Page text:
Apparently, some people in this world consider sarcasm the poor man’s substitute for thoughtful, sophisticated humor. I am not among them. In my mind, a well-timed remark, proffered in a Saltine-dry tone, elevates conversation, reveals a keen mind and keeps life interesting.
Was I looking for vindication? Nope. But, lucky me, research is on my side. Sarcasm, according to a study published last November in the journal Organizational Behavior and Human Decision Processes, facilitates creativity.
Consider this lunchtime exchange with a coworker:
“Your lunch looks better than mine,” says Janice from Accounting, clutching a plate of last night’s spaghetti microwaved to within an inch of its life.
“Yes, I’m shocked my $15 made-to-order sandwich looks better than your nuked leftovers,” you reply.
Assuming you’ve delivered your sarcastic reply properly (that is, in a tone so dry it could survive in the Sahara), Janice from Accounting must account for both the content and context of your answer. Grasping non-literal meaning draws on a few different mental processes and requires a certain level of social perception.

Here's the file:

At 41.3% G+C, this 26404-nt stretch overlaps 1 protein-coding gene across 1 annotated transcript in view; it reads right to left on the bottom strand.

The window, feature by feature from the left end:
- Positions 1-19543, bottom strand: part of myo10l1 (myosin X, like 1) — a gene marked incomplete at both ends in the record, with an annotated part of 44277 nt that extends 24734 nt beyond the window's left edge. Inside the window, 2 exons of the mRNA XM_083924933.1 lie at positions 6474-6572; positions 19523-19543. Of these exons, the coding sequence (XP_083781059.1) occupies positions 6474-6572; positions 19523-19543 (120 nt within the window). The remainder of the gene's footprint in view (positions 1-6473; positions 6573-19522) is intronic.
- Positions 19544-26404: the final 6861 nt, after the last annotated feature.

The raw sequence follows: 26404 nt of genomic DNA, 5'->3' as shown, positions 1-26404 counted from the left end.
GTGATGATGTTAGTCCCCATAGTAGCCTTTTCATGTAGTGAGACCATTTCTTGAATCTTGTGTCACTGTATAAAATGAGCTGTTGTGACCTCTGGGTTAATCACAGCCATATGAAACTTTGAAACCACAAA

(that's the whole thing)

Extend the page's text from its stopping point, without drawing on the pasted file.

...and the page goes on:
But the cognitive burden doesn’t fall solely on the recipient. It takes an agile mind to serve up a snappy, ‘tude-laden comment without missing a beat. Given the mental demands associated with sarcasm, as reported on Psyblog, psychologists analyzed its impact on creative problem-solving. To do this, they split study participants into three groups and tasked them with simulating sarcastic, sincere or dispassionate conversations.
Those who took on sarcastic roleplay (both givers and takers) subsequently executed creative tasks more successfully. Based on this outcome, it seems that sarcasm acts as a mental warm-up for bursts of creativity. But, as researchers noted, it’s also possible that creative people are more sarcastic by nature. Unpacking the causal relationship between Daria-esque one-liners and industry-disrupting ingenuity requires further research.
There’s also the issue of sarcasm backfiring. Working with the wrong audience, sarcastic types can be seen as impeding communication because they refuse to shoot straight. But that’s not really news. Sarcastic jerks should be smart enough to be their true, eye-rolling selves only around the like-minded. Everyone else gets fake sincerity.